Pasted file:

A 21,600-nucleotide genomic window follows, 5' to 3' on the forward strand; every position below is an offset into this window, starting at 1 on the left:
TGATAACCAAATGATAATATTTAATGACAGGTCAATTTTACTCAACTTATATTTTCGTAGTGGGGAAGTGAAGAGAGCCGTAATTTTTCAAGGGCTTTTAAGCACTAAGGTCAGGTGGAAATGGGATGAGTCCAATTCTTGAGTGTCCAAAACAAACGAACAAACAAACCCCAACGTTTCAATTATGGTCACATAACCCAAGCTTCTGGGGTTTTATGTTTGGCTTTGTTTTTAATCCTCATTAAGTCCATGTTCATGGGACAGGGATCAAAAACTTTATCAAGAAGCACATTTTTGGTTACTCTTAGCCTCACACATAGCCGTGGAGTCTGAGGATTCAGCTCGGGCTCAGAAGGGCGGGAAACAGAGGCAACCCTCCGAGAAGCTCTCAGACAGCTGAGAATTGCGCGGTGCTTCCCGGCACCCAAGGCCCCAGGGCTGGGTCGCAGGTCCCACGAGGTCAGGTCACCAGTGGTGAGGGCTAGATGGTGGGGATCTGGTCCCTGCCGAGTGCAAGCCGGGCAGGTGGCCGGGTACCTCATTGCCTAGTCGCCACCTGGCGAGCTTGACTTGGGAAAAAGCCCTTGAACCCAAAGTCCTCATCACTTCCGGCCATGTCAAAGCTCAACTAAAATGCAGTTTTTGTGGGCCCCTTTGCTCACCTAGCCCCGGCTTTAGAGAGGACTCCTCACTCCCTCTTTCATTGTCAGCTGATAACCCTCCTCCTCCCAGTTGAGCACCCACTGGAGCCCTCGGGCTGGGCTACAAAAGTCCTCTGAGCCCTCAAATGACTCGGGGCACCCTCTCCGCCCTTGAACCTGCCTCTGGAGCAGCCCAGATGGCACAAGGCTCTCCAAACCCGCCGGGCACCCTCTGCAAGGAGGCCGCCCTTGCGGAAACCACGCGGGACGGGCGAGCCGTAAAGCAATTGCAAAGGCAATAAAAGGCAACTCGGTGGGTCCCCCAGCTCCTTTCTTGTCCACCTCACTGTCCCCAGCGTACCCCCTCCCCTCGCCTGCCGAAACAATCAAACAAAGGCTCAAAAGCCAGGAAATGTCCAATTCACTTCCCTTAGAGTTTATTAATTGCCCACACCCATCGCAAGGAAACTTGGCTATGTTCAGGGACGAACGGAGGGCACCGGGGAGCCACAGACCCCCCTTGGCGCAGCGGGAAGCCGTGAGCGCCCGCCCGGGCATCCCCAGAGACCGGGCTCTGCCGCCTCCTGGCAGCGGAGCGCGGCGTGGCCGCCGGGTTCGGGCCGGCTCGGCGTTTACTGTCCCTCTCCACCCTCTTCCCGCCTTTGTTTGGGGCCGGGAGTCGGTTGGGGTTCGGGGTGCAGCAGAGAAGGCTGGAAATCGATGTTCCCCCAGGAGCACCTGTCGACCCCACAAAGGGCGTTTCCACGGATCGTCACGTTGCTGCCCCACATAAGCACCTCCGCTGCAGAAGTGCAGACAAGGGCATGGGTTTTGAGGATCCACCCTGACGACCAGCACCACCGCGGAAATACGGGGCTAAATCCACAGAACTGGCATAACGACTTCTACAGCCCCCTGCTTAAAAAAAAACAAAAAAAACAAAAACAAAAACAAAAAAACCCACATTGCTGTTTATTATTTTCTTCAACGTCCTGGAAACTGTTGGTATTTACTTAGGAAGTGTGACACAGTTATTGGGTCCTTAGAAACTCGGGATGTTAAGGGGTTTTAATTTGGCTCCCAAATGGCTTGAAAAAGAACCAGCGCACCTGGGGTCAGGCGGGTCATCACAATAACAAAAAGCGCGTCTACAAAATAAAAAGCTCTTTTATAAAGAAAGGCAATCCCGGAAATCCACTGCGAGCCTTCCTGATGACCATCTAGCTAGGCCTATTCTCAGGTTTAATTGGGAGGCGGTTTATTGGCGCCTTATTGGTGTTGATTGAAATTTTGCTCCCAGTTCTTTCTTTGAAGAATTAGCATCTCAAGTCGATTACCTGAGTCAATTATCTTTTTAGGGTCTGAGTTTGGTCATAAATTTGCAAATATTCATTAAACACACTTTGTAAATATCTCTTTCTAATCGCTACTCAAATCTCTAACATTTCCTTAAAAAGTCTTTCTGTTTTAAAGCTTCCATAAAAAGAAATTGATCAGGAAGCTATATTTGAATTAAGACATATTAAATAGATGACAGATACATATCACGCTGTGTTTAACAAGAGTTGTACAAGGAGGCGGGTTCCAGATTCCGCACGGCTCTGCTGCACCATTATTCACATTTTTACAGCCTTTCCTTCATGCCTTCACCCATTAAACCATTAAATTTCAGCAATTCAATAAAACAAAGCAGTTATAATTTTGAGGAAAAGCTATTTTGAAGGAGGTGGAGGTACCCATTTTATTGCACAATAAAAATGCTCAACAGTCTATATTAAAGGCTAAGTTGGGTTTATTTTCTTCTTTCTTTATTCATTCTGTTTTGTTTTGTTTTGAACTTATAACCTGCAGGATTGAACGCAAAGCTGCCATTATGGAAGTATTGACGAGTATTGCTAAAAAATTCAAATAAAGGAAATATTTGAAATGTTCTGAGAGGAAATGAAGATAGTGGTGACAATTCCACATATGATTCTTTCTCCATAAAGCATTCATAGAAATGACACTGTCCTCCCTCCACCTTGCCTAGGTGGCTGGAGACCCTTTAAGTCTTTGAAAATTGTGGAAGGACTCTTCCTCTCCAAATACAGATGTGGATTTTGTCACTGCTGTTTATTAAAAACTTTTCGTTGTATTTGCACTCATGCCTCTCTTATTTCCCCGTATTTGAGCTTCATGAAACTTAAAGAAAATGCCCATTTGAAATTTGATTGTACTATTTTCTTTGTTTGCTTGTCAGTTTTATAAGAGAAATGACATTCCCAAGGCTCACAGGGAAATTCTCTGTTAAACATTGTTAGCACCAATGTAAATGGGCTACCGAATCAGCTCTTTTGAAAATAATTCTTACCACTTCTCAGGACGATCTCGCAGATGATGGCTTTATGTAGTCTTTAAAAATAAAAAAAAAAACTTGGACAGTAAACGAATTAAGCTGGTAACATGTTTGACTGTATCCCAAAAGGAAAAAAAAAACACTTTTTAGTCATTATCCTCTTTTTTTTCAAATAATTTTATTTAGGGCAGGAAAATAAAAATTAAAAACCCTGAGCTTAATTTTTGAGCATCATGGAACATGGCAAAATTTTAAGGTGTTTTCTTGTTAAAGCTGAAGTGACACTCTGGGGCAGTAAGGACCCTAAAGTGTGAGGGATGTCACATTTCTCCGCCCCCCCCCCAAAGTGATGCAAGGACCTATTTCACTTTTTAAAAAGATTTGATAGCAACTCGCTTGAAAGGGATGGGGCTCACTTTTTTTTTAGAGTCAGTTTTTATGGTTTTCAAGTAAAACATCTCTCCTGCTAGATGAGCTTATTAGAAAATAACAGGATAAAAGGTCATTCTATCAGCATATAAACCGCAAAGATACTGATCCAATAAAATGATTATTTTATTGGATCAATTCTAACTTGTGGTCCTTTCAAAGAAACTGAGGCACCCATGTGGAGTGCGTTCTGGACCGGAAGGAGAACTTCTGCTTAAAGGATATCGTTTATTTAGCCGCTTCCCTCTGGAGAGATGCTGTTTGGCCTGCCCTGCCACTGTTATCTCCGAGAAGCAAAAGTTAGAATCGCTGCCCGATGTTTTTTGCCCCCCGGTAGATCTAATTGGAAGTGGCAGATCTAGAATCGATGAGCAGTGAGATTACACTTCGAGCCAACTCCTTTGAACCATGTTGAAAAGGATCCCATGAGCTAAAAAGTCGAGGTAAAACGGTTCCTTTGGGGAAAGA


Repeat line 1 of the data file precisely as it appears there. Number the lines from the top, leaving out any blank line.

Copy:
A 21,600-nucleotide genomic window follows, 5' to 3' on the forward strand; every position below is an offset into this window, starting at 1 on the left: